Lymphoma-Hodgkin DiseaseGet A Free Mesothelioma Guide
Lymphoma is a cancer of a part of the immune system called the lymphatic system. There are many types of lymphoma. One is called Hodgkin disease, and the rest are called non-Hodgkin lymphoma. Hodgkin disease is a type of lymphoma. Lymphoma is a cancer of lymph tissue found in the lymph nodes, spleen, liver, and bone marrow. One of the first Hodgkin disease symptoms to look out for is often an enlarged lymph node. The disease can spread to nearby lymph nodes, and later it may spread to the lungs, liver, or bone marrow. Hodgkin disease is rare, and the cause is unknown.
- Painless swelling of the lymph nodes in the neck, armpits, or groin
- Fever and chills
- Night sweats
- Weight loss
- Loss of appetite
- Itchy skin
There are six types of Hodgkin lymphoma that are divided into two classifications: classical Hodgkin lymphoma (accounts for about 95% of all cases) and lymphocyte-predominant Hodgkin lymphoma. The type of Hodgkin a person has may affect treatment plans.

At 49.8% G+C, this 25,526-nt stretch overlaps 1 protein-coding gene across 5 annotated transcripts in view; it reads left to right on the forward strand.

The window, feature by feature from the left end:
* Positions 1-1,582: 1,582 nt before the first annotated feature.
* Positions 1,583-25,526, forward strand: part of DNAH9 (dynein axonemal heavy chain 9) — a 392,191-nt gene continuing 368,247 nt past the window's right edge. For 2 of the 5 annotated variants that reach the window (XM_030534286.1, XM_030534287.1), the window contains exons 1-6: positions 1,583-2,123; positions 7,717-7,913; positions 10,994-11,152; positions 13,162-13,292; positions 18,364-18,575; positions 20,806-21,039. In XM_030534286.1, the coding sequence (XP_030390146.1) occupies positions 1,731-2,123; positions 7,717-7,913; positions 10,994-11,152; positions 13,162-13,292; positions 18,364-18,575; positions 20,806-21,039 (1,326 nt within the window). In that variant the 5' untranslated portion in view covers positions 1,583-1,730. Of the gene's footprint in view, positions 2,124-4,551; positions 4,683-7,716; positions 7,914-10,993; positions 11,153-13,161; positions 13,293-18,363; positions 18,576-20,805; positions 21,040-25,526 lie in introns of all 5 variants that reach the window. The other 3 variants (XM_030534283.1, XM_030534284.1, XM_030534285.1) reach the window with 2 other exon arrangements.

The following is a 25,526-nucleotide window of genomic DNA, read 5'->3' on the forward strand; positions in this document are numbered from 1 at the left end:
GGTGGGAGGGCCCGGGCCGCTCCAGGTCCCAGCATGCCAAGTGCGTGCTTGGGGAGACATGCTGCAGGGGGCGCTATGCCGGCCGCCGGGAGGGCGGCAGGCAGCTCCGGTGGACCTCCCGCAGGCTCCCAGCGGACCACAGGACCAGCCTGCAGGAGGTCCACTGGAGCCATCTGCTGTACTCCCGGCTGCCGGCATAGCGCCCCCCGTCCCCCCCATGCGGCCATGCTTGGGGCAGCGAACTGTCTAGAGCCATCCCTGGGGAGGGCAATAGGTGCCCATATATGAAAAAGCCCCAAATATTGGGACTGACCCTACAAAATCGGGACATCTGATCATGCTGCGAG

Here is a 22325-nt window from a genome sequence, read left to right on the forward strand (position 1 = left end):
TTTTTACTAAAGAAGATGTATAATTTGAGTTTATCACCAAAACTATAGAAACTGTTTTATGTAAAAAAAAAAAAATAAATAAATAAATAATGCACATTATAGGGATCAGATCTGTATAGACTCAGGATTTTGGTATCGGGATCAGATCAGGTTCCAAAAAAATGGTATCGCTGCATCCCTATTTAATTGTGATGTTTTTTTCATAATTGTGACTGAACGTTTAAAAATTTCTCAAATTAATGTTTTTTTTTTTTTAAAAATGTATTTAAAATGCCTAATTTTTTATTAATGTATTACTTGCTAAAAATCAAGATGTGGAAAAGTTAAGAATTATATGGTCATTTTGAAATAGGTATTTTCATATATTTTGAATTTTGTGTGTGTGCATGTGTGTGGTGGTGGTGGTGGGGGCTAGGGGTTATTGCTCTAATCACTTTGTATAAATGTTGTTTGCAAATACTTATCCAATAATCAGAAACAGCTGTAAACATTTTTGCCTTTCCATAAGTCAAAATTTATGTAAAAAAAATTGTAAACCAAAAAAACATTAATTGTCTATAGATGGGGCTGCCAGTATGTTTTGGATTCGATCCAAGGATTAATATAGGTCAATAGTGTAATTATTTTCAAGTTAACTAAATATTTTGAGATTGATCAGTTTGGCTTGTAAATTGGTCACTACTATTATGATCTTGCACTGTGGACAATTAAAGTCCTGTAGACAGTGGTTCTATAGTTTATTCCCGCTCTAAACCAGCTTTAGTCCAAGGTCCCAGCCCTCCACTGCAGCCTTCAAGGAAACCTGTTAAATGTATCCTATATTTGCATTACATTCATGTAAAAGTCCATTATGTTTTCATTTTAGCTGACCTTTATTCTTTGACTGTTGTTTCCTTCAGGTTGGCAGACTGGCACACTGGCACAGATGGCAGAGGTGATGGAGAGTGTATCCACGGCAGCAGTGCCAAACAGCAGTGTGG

Below are the six types in their respective classifications:
Classical Hodgkin Lymphoma
- Nodular Sclerosis
- Mixed Cellularity
- Lymphocyte Depletion
Lymphocyte-Predominant Hodgkin Lymphoma
- Nodular Lymphocyte Predominant
- Diffuse Lymphocyte Predominant
Hodgkin disease can be diagnosed with a biopsy. This involves surgically removing a piece of tissue and examining it under a microscope for further testing. Treatment options vary depending on the stage of the cancer and how much it has spread; however, they often include radiation therapy or chemotherapy.
Asbestos Exposure and Hodgkin Disease
As with most cancers including mesothelioma, the earlier the disease is diagnosed, the more effective the treatments; however, unlike asbestos-related mesothelioma, in most cases Hodgkin disease can be cured.
There is no known cause of Hodgkin disease, but scientists do know that certain risk factors are linked to the disease. One 1982 study saw a relationship between asbestos exposure and lymphoma. The study linked a surplus of large cell lymphomas primary to the gastrointestinal tract and oral cavity with participants exposed to asbestos. Numerous other studies have noted a link between asbestos exposure and lymphoma, but most deal with the link to non-Hodgkin lymphoma.